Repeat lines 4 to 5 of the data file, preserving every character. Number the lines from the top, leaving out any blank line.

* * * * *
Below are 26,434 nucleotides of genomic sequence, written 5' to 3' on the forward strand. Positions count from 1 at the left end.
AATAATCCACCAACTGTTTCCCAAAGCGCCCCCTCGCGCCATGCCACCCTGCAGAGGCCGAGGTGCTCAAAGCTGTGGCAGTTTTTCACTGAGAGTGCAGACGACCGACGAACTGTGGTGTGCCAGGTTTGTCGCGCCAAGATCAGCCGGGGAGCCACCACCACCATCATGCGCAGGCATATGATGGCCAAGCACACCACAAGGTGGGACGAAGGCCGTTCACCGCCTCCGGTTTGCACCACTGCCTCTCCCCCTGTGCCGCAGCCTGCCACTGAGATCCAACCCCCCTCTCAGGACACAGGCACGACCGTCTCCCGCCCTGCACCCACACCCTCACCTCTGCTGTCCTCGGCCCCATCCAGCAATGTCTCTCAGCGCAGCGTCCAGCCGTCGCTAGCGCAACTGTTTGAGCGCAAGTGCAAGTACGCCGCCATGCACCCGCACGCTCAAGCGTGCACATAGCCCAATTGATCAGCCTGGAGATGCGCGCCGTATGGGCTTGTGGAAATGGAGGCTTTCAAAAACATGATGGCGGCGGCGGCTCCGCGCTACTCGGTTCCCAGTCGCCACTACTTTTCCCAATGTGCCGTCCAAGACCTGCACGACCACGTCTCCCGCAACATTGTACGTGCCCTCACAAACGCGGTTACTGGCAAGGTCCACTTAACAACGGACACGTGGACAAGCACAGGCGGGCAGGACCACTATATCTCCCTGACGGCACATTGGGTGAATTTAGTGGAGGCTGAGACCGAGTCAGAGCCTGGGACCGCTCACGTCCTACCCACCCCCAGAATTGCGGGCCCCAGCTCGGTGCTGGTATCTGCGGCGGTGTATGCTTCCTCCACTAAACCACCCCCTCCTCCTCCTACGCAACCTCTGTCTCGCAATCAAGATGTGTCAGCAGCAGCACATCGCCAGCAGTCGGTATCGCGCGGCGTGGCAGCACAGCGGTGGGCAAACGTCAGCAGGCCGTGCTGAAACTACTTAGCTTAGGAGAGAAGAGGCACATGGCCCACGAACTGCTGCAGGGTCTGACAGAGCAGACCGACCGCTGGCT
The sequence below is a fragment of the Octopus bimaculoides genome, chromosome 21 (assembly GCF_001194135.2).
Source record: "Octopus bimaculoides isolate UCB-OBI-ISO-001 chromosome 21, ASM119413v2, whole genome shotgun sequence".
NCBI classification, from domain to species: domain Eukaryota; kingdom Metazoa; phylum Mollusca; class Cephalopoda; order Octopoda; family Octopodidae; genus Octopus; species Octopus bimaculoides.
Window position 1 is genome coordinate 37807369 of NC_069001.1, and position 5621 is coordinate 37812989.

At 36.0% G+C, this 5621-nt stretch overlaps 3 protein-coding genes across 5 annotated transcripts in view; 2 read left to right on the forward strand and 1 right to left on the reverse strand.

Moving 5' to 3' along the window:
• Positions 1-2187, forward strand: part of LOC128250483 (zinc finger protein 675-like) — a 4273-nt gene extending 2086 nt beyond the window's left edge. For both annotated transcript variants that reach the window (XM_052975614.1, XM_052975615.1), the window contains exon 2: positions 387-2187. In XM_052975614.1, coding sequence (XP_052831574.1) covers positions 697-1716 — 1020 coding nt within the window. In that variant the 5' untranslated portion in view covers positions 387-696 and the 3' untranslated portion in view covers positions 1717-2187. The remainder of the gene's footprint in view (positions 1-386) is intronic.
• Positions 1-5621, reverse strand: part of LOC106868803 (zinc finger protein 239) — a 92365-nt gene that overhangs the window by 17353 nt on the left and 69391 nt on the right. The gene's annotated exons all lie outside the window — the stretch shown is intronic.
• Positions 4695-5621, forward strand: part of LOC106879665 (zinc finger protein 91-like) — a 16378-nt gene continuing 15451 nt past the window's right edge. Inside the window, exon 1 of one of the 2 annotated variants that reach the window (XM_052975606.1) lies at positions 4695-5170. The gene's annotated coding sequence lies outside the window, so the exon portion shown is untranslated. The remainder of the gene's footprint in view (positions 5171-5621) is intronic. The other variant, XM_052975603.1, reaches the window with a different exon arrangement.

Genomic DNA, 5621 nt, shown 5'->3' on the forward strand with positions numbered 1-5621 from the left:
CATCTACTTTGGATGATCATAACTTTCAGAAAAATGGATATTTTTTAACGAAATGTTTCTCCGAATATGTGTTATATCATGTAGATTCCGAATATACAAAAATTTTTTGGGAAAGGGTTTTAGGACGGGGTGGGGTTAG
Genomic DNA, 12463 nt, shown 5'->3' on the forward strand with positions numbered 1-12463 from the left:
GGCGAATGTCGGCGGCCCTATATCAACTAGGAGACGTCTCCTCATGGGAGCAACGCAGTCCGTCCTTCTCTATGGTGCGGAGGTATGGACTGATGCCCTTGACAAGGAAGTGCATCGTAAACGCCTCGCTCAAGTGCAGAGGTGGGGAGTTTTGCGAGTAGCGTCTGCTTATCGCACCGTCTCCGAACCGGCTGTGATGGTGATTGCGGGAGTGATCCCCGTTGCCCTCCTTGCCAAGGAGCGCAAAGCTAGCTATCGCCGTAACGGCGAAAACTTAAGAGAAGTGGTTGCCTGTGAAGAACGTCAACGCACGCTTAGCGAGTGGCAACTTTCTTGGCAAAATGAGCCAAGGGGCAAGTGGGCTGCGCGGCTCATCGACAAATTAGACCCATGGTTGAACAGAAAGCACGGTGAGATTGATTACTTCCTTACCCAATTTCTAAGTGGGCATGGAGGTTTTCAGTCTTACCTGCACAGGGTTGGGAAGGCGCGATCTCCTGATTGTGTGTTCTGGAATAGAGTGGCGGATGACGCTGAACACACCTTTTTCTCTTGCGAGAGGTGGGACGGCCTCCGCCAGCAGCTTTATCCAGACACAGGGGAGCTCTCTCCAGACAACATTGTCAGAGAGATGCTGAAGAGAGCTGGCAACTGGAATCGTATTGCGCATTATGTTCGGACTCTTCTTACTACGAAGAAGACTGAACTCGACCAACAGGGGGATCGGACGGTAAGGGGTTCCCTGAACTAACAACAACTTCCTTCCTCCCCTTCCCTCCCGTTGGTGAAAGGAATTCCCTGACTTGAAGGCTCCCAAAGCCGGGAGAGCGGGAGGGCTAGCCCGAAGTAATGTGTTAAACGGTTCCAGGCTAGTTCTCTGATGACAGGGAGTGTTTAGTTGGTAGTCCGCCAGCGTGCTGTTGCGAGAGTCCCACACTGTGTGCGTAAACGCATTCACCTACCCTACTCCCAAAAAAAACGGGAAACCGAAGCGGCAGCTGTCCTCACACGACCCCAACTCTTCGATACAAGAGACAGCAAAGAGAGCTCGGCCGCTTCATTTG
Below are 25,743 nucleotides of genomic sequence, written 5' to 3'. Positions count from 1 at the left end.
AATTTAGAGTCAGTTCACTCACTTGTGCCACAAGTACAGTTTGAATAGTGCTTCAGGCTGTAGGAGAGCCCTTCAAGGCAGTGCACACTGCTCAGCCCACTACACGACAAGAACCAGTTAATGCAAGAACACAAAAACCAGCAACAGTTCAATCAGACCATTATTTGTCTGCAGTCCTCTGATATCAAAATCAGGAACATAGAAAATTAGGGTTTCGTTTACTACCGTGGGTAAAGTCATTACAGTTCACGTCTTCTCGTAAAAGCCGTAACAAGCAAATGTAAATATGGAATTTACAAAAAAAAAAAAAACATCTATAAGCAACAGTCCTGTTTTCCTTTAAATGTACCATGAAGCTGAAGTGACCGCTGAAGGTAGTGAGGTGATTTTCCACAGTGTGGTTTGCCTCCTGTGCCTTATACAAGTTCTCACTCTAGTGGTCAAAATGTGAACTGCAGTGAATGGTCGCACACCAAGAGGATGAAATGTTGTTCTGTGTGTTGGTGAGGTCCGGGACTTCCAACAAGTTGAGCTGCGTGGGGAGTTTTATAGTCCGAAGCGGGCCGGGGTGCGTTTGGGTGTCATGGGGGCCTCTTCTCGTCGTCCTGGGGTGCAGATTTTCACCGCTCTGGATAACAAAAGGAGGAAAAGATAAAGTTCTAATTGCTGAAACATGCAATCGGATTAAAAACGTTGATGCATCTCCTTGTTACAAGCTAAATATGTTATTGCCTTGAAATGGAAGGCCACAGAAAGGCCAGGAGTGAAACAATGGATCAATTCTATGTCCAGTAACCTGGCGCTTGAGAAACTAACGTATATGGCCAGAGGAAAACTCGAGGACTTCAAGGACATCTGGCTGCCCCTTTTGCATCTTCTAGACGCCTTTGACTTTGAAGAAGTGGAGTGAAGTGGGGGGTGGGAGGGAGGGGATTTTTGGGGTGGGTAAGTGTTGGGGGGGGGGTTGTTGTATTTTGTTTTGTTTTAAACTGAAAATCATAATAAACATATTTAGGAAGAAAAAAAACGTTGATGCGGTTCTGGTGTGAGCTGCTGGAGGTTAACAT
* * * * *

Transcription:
Source record: "Octopus bimaculoides isolate UCB-OBI-ISO-001 chromosome 21, ASM119413v2, whole genome shotgun sequence".
NCBI classification, from domain to species: domain Eukaryota; kingdom Metazoa; phylum Mollusca; class Cephalopoda; order Octopoda; family Octopodidae; genus Octopus; species Octopus bimaculoides.